Innovation and Economic Development (923N1)
15 credits, Level 7 (Masters)
This is a core introductory module developed from STI: Firms Markets and Policies (752N1) - that positions students within an ongoing tradition of research on innovation and provides them with a grounding in the economics of innovation and systems approaches to gain a systematic understanding of economic development from an STI perspective.
The aim of the module is to provide students with a background of analytical concepts and theories of technical change, innovation and science and technology policy to gain a systematic understanding of how the different actors involved in these processes - firms, government and other institutions - shape economic development. The module includes the theory of the firm, the analysis of innovation systems, the economic implications of sectoral specialisation at the national and international level and the analysis of global markets. The module reviews the historical and contemporary emergence of current innovation systems in developing country contexts.
The module has a key focus on developing understanding that contributes towards practical analysis of innovation policy choice, and provides a range of analytical frameworks for understanding and exploring the nature of public policy and its influence on the operations of firms and other institutions in developing contexts. These frameworks include economics, evolutionary economics, science and technology studies and history.
The module seminars provide a deeper understanding of key contemporary issues in the academic and policy debate on economic development. Students will gain a systematic understanding of measurement issues and indicators of growth, development, income inequality and poverty that will be linked to relevant macro-transformation of economies. Traditional concepts of industrial policy are revisited and connected to the STI framework covered by the core lectures. The concept of capabilities is introduced and examined in the context of various sectoral component of economies: agriculture, industry, services, public services. The concept of Innovation Systems is also examined from a development angle, and the different sectoral, regional and national dimensions of it introduced to be reprised in the Spring term core option module on Building Innovation Systems for development. Historical national cases of catching-up and falling behind are illustrated in depth and revisited within an industrial and STI policy perspective: these include LACS countries and East Asian countries.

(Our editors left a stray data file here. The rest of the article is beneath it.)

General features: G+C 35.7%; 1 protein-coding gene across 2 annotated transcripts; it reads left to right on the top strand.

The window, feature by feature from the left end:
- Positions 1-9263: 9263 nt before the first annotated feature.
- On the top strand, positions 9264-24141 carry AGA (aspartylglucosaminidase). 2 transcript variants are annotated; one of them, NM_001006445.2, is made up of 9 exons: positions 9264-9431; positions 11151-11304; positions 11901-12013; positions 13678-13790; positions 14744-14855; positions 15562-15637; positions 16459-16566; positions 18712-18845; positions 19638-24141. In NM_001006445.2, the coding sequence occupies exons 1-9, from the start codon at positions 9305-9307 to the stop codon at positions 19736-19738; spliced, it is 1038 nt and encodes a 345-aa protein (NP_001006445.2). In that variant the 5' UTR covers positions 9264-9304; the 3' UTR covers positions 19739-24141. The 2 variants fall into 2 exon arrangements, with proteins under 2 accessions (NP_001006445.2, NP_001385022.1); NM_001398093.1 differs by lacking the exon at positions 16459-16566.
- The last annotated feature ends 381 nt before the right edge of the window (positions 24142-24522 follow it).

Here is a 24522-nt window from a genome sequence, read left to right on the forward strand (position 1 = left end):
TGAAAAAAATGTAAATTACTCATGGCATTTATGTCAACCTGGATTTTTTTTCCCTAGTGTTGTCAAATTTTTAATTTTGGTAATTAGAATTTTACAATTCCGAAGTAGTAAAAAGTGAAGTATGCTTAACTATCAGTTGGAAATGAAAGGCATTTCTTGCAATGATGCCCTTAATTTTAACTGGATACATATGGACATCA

The module also aims to help students develop a set of specific skills in using economic measures and indicators that inform public policy.
30%: Coursework (Group presentation)
70%: Written assessment (Essay)
Contact hours and workload
This module is approximately 150 hours of work. This breaks down into about 32 hours of contact time and about 118 hours of independent study. The University may make minor variations to the contact hours for operational reasons, including timetabling requirements.
We regularly review our modules to incorporate student feedback, staff expertise, as well as the latest research and teaching methodology. We’re planning to run these modules in the academic year 2023/24. However, there may be changes to these modules in response to COVID-19, staff availability, student demand or updates to our curriculum. We’ll make sure to let our applicants know of material changes to modules at the earliest opportunity.